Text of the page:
RICHMOND (KPIX 5) -- Two weeks ago, KPIX 5 discovered trains carrying explosive fracked crude oil have been rolling into the Bay Area under everyone's radar. On Thursday, four environmental groups have filed a lawsuit over it, calling the crude by rail terminal illegal.
Earthjustice attorney Suma Peesapati had no idea the long trains were coming into the Bay Area until she saw KPIX 5's story.
"I was flabbergasted," Peesapati said. "This just happened under the cover of night."
Read The Legal Complaint (.pdf)
Read Request For Preliminary Injunction (.pdf)
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Fracked crude oil from the Bakken shale fields of North Dakota can result in deadly explosions in a derailment. Yet we discovered the energy company Kinder Morgan started bringing 100-car trains loaded with the oil right into the heart of Richmond six months ago, all without having to go through any environmental review.
"We can't hold up their permit because there is public opposition. As long as somebody doesn't increase their emissions, we give them a permit," Jim Karas of the Bay Area Air Quality Management District told KPIX 5.
Karas said since the rail yard was previously unloading ethanol trains, switching to fracked crude oil was no big deal. "Very small deal, very well controlled, very few emissions," he said.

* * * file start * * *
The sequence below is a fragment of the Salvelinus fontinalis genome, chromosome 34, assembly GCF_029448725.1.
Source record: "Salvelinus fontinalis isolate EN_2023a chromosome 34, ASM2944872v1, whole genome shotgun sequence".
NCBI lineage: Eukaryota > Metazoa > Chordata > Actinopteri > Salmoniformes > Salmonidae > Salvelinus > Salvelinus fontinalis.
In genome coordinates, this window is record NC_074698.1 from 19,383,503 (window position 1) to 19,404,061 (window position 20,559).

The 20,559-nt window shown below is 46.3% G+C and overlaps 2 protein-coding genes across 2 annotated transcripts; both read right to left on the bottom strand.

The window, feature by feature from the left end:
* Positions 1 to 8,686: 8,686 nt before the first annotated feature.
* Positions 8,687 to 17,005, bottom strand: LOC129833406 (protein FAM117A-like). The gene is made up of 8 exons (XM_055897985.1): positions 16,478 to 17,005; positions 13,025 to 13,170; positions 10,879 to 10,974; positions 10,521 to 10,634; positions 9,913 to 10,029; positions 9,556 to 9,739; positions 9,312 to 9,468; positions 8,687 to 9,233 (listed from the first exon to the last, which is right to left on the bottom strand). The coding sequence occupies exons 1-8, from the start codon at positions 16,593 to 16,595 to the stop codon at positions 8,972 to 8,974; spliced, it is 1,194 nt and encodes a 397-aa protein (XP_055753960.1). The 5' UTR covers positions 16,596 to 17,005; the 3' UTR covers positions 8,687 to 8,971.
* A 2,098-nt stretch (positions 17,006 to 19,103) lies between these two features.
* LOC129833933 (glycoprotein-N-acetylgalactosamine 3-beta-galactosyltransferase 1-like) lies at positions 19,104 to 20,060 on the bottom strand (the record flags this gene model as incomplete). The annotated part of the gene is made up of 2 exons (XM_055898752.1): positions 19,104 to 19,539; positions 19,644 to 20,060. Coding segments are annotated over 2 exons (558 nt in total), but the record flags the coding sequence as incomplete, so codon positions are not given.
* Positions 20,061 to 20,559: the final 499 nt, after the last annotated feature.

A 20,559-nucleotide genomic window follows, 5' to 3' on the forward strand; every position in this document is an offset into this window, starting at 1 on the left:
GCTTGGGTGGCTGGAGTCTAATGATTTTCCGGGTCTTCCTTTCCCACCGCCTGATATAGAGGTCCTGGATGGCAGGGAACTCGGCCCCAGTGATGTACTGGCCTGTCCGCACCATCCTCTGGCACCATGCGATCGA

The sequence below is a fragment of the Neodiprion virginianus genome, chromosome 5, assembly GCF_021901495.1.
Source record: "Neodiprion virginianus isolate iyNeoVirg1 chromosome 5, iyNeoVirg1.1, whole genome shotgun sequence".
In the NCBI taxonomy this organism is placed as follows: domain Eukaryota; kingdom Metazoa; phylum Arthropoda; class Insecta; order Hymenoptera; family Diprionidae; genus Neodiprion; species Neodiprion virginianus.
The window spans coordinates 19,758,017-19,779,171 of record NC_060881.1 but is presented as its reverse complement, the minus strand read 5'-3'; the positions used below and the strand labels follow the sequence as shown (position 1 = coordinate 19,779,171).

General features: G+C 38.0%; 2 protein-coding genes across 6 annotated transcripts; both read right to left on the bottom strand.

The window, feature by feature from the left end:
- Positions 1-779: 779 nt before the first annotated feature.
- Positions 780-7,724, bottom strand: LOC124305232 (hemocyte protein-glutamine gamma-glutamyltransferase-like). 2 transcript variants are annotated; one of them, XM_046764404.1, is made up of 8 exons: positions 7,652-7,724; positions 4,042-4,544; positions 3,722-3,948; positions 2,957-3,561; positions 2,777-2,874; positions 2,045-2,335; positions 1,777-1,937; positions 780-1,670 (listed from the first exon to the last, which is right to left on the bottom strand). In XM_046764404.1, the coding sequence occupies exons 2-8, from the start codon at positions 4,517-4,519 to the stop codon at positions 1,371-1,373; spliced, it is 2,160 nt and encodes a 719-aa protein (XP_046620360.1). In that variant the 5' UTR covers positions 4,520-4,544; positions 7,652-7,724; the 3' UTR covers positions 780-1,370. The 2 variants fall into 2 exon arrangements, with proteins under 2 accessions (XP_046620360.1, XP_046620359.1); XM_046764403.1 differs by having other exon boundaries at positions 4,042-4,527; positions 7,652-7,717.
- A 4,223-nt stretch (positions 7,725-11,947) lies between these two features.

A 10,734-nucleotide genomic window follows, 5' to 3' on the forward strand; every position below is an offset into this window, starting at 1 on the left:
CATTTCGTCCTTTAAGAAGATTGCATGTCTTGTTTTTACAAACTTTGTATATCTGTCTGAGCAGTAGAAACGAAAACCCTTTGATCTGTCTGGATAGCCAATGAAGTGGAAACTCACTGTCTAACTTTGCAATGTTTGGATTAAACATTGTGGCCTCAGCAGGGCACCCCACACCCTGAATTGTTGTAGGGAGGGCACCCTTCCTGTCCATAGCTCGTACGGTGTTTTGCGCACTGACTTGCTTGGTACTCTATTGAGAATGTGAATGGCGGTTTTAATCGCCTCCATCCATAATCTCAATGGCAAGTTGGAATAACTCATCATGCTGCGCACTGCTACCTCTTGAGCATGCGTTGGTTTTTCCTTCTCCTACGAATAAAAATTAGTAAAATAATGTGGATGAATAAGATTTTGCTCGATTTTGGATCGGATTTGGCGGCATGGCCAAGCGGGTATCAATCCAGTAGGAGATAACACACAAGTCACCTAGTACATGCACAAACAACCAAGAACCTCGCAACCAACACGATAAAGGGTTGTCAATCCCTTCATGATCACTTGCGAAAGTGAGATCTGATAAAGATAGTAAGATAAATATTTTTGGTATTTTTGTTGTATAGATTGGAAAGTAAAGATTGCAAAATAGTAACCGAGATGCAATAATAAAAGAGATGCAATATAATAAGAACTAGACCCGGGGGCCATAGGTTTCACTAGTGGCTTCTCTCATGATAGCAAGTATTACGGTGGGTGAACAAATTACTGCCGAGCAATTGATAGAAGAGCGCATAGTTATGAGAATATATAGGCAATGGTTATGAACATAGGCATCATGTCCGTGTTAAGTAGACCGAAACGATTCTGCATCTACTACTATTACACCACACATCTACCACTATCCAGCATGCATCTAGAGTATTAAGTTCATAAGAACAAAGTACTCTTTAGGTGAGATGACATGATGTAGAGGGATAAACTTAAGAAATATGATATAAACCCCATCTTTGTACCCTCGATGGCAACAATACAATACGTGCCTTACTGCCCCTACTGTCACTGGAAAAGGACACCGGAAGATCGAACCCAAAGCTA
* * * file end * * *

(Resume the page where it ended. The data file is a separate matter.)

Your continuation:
According to permit documents obtained by KPIX 5, Kinder Morgan claimed the operation "will not increase emissions beyond currently permitted levels", and requested that the air district treat it "as an alteration, not a modification".
"This hardly a minor alteration. I mean this fundamentally changes the nature of the operation and the environmental impacts," said Peesapati.
Earthjustice filed a lawsuit on behalf of 4 environmental groups: Communities for a Better Environment, Asian Pacific Environmental Network, the Sierra Club, and the Natural Resources Defense Council.
The complaint claims the Air District's "clandestine approval" of the project "ignores the well-known and potentially catastrophic risk to public health and safety."
"These trains are rolling and they pose an immediate threat to the local community," said Peesapati.
"It's really a slap in the face against the people of Richmond," said Andres Soto with Communities for a Better Environment. He hopes the courts will take action quickly. And not just because of the danger of explosions.
"There's a number of chemicals that are constituents in this crude oil that are carcinogenic," he said.
Adding to the risk, Soto said the tanker trucks that deliver the crude to local refineries. "It's going to take three trucks to unload one train car and that is an extreme expansion of the number of trips by diesel trucks on our city streets and on our state highways."
KPIX 5 reached out to Kinder Morgan and the Air District Thursday night. Both said they don't comment on pending litigation. The lawsuit calls on the Air District to pull Kinder Morgan's permit, and asks the judge to issue an injunction that would shut down the terminal until a full environmental impact report is completed.
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